Finally, have I mentioned that I like Mark Bittman's How to Cook Everything Vegetarian? I mean, sort of a lot? That would be my desert island co-op cookbook and I recommend it to everyone looking for a first comprehensive helps-with-the-CSA cookbook.

P.S. Oh, gosh, just discovered the Atlantic's Holiday Kitchen Gift Guides, which is ridiculously, lovably discursive and right-on in so many ways (we love our Microplane, immersion blender, electric kettle, and one good chef's knife, and use them all nearly every day) while being completely practical and mundane.

Wednesday, December 15, 2010

Lots of Latkes

Posting this a bit late, but housemate Sara's beautiful latkes were the highlight of our end-of-Hanukkah potluck last week.

There's lively debate about whether you have to hand-grate the potatoes or if you can use a food processor, but -- as we learned -- you can't use the food processor if you're too lazy to go find your shredding disc.

Letting your grated potatoes oxidize to pink is apparently a sign of moral turpitude, but no word on what it means if you start with pink-fleshed potatoes (the last of the Enterprise CSA). Also, we might have, um, thrown in a sweet potato or two.

P.S. Counter my conventional wisdom, Smitten Kitchen insists latkes are easy, do-ahead, and not just for Hanukkah, and has lots of tips for food-processing, cheesecloth-squeezing, and keep-warming. She also knows how to make apple latkes with caramel sauce for dessert.

Saturday, December 4, 2010

Butternut Blues

I know, I know, just a few weeks ago I was gung-ho about cooking squash, but when the reality of 30-degree-temperatures and dark at 4pm and no fresh green vegetables in the house started to set in ... I just wasn't feeling it. Seeing winter coming on and imagining the long months of orange soup after orange soup filled me with an overwhelming sense of ickiness.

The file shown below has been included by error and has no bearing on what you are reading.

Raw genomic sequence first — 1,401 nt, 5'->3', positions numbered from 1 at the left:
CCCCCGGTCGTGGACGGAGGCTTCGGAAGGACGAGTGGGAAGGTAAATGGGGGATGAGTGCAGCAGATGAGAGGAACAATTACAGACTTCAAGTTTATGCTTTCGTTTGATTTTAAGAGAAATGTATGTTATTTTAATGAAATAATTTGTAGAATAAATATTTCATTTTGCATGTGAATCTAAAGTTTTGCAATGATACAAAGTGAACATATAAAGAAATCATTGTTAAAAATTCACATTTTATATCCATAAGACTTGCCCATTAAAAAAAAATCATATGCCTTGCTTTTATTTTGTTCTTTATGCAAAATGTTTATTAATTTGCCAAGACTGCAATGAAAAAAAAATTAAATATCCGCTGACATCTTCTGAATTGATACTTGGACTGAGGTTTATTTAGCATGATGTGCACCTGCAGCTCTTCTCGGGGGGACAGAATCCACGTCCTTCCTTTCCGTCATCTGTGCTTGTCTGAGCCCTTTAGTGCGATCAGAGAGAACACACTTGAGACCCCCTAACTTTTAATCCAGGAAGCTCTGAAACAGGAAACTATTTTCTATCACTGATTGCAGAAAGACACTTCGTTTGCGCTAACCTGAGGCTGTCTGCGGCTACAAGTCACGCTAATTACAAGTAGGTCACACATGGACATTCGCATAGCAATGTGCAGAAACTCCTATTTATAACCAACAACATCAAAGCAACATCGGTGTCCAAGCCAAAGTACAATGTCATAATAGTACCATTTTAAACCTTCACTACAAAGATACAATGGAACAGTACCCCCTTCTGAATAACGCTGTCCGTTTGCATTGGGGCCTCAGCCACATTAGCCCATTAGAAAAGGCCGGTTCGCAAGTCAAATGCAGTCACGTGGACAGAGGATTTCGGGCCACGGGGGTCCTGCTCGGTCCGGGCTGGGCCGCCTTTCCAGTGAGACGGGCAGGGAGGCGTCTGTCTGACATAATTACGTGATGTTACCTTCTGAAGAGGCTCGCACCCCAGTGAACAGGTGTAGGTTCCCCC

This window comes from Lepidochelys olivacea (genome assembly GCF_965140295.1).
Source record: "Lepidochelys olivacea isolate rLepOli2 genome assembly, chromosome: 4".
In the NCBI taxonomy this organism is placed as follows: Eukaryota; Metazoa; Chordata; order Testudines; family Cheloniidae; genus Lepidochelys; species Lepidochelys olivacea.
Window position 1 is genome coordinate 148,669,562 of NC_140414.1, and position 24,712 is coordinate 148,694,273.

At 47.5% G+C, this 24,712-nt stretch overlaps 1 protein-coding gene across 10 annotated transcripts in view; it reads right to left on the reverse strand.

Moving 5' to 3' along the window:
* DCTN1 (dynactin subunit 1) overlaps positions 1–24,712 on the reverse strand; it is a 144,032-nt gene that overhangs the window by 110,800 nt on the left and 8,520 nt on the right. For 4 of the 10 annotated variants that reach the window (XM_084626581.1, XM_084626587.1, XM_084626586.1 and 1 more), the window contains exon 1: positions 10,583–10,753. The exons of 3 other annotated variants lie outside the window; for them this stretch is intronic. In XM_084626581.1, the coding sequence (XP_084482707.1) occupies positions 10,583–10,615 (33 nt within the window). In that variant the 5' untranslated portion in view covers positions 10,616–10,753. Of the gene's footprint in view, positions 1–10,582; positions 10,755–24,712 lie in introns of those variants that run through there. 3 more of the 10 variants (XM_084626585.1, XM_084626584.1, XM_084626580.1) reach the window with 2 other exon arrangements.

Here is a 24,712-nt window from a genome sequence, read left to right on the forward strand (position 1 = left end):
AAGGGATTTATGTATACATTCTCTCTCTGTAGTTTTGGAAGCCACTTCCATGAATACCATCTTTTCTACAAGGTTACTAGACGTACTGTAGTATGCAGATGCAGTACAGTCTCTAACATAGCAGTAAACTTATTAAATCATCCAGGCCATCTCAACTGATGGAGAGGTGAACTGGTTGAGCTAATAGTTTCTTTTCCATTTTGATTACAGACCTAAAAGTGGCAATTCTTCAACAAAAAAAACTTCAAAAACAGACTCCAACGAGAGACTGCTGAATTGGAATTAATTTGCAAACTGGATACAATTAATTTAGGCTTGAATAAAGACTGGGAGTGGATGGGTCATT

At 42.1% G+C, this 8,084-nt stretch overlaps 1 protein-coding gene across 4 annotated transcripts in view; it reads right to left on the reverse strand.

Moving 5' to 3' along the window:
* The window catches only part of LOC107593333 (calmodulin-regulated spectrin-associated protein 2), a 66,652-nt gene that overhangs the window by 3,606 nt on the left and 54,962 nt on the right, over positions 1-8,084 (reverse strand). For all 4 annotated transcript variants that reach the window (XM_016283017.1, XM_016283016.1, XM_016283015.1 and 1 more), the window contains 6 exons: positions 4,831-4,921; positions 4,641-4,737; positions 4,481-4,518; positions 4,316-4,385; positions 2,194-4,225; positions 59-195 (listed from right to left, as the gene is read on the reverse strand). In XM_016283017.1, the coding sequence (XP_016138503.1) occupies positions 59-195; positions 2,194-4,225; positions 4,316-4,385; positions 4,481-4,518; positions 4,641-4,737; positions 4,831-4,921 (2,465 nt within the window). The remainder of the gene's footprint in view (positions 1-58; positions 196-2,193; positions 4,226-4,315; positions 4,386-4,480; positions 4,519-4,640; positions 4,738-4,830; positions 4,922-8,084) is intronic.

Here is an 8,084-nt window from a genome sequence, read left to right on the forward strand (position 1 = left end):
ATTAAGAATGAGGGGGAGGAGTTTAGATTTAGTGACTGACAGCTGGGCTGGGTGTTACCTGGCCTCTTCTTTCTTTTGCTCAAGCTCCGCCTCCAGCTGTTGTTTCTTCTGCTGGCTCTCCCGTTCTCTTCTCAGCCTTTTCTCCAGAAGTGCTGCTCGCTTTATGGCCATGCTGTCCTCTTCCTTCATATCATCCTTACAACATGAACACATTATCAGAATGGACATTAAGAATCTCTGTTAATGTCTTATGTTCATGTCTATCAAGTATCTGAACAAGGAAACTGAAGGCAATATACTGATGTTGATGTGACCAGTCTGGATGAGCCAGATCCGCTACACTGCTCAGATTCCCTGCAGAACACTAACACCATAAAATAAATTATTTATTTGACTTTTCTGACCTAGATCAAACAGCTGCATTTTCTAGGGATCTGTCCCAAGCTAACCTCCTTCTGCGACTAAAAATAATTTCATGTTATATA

Unfortunately, I'd also agreed to go to housemate Sara's church Hanukkah potluck at the last minute. And when I asked her what to bring, she said vegetables for 15 to 25 people ... and what we had in the house was more than 40 pounds of squash.

So, in search of inspired preparations, here's a selection of butternut squash recipes that seemed significantly different from the typical roast/soup/puree (mostly found via the inimitable Tastespotting):

Curried Butternut Squash with Brown Chickpeas (eCurry)
Butternut Gnocchi (My Easy Cooking)
Butternut Squash and Leek Latkes (Food & Style)
Roasted Butternut, Sausage, and Fennel Stuffing (Gimme Some Oven!)
Butternut Squash Orzo (We Are Not Martha)
Butternut Squash Risotto (A Beach Home Companion)
Butternut Squash Polenta (Epicurious)
Butternut Squash and Cheddar Bread Pudding (Epicurious)
Whole Wheat Butternut Waffles (How Sweet It Is)
Butternut Squash Fondue (Cooking Books)
Butternut Squash, Drunk Mushrooms, and Goat Cheese Napoleons (The Lonely Bean)
Butternut Squash and Brown Rice Porridge (Dog Hill Kitchen)
Shrimp with Butternut Squash in Coconut Sauce (Modern Comfort Food)
Butternut Squash and Cider Doughnuts (Art & Lemons)
Butternut Squash Butter (Art & Lemons)
Your Best Butternut Squash Recipes (Food52)

Of course, after all that, I only had half an hour to cook, so I ended up making the world's simplest squash puree after all. But as I saw the diners happily adding sunny orange glops of Vitamin A to their plates of latkes and brisket, I felt some measure of my joy in squash restored. And, as you see, they nearly licked the serving dish clean.

Squash Puree a la Running Late: Peel and seed squash and cut into small chunks. Boil (in barely enough water to cover) for 15 minutes or until very soft. Drain and transfer squash to food processor; process until very smooth. Stir in some butter and salt and pepper, and for gosh sake, try not to spill orange goop all over the subway while running for your train.